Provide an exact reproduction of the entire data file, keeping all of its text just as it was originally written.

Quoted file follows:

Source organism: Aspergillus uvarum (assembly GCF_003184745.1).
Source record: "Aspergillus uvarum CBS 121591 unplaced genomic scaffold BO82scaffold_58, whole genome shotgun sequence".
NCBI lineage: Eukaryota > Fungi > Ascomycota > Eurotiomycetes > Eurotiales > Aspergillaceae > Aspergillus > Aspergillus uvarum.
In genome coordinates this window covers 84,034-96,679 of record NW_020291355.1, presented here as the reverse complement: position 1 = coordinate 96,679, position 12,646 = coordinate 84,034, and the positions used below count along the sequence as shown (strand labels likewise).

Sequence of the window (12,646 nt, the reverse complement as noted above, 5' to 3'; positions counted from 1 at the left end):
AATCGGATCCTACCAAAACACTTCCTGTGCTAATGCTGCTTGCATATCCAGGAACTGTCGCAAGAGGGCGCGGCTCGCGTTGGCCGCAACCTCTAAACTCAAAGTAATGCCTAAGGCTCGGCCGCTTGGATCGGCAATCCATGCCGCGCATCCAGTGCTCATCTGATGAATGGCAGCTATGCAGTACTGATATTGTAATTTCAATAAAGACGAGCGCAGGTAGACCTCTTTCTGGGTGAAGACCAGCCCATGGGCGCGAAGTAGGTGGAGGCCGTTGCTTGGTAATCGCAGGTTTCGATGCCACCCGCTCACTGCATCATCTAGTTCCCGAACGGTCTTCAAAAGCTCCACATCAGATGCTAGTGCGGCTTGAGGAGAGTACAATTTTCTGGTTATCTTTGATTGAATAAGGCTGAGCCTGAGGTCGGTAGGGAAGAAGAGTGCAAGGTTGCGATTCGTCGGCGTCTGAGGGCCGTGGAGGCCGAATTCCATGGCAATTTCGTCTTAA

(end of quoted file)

Source organism: Aspergillus uvarum (assembly GCF_003184745.1).
Source record: "Aspergillus uvarum CBS 121591 unplaced genomic scaffold BO82scaffold_58, whole genome shotgun sequence".
NCBI lineage: Eukaryota > Fungi > Ascomycota > Eurotiomycetes > Eurotiales > Aspergillaceae > Aspergillus > Aspergillus uvarum.
In genome coordinates this window covers 84,034-96,679 of record NW_020291355.1, presented here as the reverse complement: position 1 = coordinate 96,679, position 12,646 = coordinate 84,034, and the positions used below count along the sequence as shown (strand labels likewise).

Sequence of the window (12,646 nt, the reverse complement as noted above, 5' to 3'; positions counted from 1 at the left end):
AATCGGATCCTACCAAAACACTTCCTGTGCTAATGCTGCTTGCATATCCAGGAACTGTCGCAAGAGGGCGCGGCTCGCGTTGGCCGCAACCTCTAAACTCAAAGTAATGCCTAAGGCTCGGCCGCTTGGATCGGCAATCCATGCCGCGCATCCAGTGCTCATCTGATGAATGGCAGCTATGCAGTACTGATATTGTAATTTCAATAAAGACGAGCGCAGGTAGACCTCTTTCTGGGTGAAGACCAGCCCATGGGCGCGAAGTAGGTGGAGGCCGTTGCTTGGTAATCGCAGGTTTCGATGCCACCCGCTCACTGCATCATCTAGTTCCCGAACGGTCTTCAAAAGCTCCACATCAGATGCTAGTGCGGCTTGAGGAGAGTACAATTTTCTGGTTATCTTTGATTGAATAAGGCTGAGCCTGAGGTCGGTAGGGAAGAAGAGTGCAAGGTTGCGATTCGTCGGCGTCTGAGGGCCGTGGAGGCCGAATTCCATGGCAATTTCGTCTTAA